They say that transparency and being honest is always a good thing, but when it comes to knowing how much we all get paid, is knowing something sometimes a little bit too much? Well, according to a report in Business Insider, we should all be sharing our payslips with one another immediately.
Writer Meghan Morris, who created a spreadsheet detailing how much work colleagues got paid claims that knowing how much our work colleagues take home at the end of the month can actually make us comprehend our own worth, can help shrink the wage gap in the workplace, and even can result in colleagues negotiating better salaries after grasping that they are getting paid less than their counterparts.
In the article, Morris points to a 2013 study from the University of California at Berkeley which found that more transparency led to higher productivity among employees. But while research points to a more high-yielding working environment when salaries are shared, Writer Todd Zenger of Harvard Business Review points out that sharing what we earn with our work colleagues can create tension within the workplace and is ‘’likely to demoralise as it is to motivate’’.
So, when it comes to waving around your payslip for everyone to see, is there a method in this form of openness, or are somethings better left unsaid and confidential?
Payslip public or too personal?
Would you look at a work colleague in a lesser manner upon realising they are not within your pay scale? Or how about being instantly envious of a co-worker who earns considerably more then you for performing more or less the same duties as you? These are the kind of real-life realities that many workers would find themselves in if sharing what they earn was a requirement. And while no doubt the intentions of being open to how much you get paid is in good faith, the fact of the matter is many workers simply want to keep their financial matters and how much they earn private.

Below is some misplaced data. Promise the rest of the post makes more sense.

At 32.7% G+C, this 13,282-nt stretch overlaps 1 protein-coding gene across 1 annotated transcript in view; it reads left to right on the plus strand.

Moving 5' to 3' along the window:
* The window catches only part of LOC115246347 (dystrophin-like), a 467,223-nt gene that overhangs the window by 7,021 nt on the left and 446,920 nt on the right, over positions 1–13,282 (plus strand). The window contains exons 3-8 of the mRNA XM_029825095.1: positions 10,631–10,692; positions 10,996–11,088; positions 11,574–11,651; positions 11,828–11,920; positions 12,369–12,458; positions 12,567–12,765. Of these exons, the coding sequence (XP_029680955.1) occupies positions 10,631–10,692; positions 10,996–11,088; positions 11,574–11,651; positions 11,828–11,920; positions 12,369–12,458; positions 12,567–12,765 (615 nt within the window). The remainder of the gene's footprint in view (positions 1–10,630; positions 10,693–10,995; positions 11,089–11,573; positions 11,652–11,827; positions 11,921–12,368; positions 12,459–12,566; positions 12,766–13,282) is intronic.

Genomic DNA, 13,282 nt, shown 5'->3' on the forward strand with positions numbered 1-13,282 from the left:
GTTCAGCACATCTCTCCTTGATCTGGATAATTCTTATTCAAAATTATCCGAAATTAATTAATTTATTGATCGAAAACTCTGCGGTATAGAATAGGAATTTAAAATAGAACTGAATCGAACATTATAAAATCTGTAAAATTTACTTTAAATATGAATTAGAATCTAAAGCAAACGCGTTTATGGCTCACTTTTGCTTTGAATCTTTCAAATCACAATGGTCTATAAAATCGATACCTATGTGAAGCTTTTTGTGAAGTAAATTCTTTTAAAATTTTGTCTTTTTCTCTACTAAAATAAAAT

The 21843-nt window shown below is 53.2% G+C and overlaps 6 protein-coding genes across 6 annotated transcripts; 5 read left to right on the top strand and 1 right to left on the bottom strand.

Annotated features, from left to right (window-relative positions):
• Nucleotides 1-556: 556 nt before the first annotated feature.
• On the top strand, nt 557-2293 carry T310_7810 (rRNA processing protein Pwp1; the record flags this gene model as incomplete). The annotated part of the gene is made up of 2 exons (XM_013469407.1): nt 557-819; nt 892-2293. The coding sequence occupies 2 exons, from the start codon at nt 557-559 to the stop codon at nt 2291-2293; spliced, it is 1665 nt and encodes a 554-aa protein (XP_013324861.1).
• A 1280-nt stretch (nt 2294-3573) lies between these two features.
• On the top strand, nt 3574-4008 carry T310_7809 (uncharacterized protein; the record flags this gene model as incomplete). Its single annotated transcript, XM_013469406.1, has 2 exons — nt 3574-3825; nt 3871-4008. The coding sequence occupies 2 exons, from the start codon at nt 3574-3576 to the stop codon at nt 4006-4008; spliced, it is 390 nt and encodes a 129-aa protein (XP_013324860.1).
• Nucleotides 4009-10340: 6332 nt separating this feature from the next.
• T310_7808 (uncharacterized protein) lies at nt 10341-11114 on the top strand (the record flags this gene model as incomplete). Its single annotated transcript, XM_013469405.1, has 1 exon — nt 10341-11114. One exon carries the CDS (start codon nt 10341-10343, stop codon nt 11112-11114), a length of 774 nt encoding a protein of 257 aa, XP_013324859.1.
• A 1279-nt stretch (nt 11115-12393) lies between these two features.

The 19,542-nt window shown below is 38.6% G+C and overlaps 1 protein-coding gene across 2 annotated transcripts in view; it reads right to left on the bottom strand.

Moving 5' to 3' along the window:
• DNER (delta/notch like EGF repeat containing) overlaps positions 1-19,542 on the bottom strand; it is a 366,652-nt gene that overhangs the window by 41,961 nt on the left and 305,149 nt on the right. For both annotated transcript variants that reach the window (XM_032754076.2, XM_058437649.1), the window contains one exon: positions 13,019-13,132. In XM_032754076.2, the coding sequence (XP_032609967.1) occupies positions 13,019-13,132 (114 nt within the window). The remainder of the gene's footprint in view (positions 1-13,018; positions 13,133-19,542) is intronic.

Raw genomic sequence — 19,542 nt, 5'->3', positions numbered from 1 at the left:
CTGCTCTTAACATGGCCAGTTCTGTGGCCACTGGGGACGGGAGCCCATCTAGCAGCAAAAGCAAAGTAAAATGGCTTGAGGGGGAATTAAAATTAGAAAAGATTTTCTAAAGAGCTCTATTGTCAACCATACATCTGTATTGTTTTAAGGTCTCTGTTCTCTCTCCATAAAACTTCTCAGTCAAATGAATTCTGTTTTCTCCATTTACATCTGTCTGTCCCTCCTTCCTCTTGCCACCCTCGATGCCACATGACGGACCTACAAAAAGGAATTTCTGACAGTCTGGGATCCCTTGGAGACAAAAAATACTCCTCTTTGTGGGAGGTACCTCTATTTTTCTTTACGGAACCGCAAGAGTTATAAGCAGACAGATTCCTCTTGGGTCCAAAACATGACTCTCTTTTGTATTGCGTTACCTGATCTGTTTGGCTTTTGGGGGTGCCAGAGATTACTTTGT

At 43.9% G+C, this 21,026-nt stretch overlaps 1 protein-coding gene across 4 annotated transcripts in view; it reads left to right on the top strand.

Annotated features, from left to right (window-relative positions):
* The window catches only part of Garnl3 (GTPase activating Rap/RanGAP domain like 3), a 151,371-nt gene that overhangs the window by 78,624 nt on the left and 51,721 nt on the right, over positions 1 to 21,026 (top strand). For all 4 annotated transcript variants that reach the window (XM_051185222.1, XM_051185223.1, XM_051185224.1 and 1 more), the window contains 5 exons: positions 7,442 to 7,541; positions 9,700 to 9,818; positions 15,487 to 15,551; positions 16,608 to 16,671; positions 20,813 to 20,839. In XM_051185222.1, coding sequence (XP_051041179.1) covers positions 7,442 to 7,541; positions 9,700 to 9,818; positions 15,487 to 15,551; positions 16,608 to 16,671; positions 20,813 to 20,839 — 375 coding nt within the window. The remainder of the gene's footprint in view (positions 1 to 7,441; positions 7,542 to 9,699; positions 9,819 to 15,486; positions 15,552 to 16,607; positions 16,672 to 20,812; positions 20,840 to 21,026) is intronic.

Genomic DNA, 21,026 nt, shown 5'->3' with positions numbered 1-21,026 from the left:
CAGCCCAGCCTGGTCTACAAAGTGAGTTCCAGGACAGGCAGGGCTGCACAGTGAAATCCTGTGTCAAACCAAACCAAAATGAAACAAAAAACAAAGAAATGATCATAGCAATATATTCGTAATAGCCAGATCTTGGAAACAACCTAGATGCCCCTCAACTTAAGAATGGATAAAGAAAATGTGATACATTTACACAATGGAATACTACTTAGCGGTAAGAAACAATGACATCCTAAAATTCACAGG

On the benefits of sharing our payslips with work colleagues, one social media user who had read the original Business Insider report sarcastically replied “I think we should all publicise our monthly bank and credit card statements as well. Everyone’s business is clearly everyone’s business for the sake of transparency”. While another user pondered more about the “deeply rooted and complex emotions people have around money” that could be triggered as the result of sharing how much we earn.
What Get Licensed Says
While sharing how much we get paid and having it visible for everyone to see may sound good in theory, on practice it can open a big can of worms that can cause more problems than it solves, often resulting in bitterness and resentment among work colleagues which we are certain will not increase productivity in the workplace.
Keep your earnings to yourself and know your worth is in the good job that you do.